Short Essays: Epicurus & Happiness

The Epicurian’s identified issues in Western society that aren’t so much ignored – as they expressed constantly – but never actually followed through with. Western culture has been replaced with consumerism, this imperialistic idiocy has now even spread through into the East like the cancer it is. Isn’t it funny how many people complain about corporations only to play part in the perpetuation of the decadent disease eating away at social cohesion and happiness, suffocating us all with excessive and unnecessary anxiety and despair. We need to finally see this existence (if you can truly call it existence) for the absurdity it is; to collectively perceive it, and then rebel against it. I do not say this in a socialist sense, the solution to the conundrum is metapolitical, we need to reject the notion that all societal disorders can be solved only through political and economic resolutions. It is how we interact with each other and objects that is the true issue at hand.

“when you can simultaneously “experience” an assassination attempt against the King of France and a symphony in Tokyo; when time is nothing but speed, instantaneity, and simultaneity, and time has vanished from all Dasein of all peoples; when a boxer counts as the great man of a people; when the tallies of millions at mass meetings are a triumph; then, yes then, there still looms like a spectre over all this uproar this question: what for? – where to? – and what then?” Heidegger, Introduction to Metaphysics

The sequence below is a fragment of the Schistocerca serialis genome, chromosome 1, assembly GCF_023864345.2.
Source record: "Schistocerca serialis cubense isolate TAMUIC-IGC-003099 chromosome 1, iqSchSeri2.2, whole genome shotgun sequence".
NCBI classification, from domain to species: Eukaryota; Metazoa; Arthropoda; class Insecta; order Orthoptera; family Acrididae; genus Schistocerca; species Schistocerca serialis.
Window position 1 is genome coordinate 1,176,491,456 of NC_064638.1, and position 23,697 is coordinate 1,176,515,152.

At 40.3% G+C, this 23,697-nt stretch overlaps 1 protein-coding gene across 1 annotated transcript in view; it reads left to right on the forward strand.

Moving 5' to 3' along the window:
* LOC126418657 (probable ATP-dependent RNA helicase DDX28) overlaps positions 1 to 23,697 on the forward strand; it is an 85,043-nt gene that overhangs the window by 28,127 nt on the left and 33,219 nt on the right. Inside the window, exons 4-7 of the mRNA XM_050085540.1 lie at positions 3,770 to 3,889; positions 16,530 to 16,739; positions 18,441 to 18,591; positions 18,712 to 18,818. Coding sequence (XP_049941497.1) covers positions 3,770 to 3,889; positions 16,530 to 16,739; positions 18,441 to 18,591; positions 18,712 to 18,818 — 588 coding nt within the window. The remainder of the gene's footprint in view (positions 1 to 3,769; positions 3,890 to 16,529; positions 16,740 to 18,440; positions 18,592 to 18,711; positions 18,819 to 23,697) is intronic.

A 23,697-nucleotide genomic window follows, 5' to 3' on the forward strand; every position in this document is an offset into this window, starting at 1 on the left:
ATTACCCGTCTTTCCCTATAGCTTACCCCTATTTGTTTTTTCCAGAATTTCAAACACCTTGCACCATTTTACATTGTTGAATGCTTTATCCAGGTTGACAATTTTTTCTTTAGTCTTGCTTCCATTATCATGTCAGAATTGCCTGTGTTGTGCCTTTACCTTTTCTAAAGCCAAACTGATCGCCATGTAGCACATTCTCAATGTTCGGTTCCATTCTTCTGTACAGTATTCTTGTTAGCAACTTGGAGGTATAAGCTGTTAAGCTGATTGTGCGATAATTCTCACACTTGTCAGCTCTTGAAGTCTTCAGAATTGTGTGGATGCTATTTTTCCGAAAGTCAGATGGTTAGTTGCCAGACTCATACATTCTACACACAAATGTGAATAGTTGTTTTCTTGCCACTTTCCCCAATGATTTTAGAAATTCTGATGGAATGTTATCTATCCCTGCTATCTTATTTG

But what does this have too do with happiness? It has everything to do with happiness, for how can we be happy when we have created an existence where everything is considered in monetary and/or materialistic terms? That is to say, how can we be happy when happiness is a telos that is out of reach? Everything that exists materialistically is subject to decomposition, in terms of time everything comes into Being beginning as an Idea which is then formed by the creator of the object – in the cyclical conception of history these two steps place the process at the top of the circle, then begins the decline. The object is brought into being and now begins to decompose, every object we have is subject to the process of not-Being. What exists abstractly does not die. Ideas are eternal, the works of Heraclitus, Plato and Nietzsche will be reproduced for the remainder of human history, each book itself will die but the ideas will live on. The objects accumulated by a wealthy billionaire will die, his house will crumble, he will constantly purchase more, he will constantly pursue more wealth – the gaining of an object is never enough, the gaining of more wealth is never enough.

The gaining of a life partner is invaluable, of becoming one with that person is a happiness you will never be able to purchase, of having children and raising them – of those children being part of each of you, a Being with consciousness who will one day create their own – this is invaluable. Intellectual pursuits that generate ideas that enrichen the lives of others, that help others through dark periods where they feel alone, where they have entered the deepest darkest depths of despair, this is invaluable. These notions do not originate in the material plane of existence, they are organic, they have a “what for? – where to? – what then?” because they have a purpose: they can bring a genuine happiness to you without a price tag, without being done solely as a financial gain to others.

 

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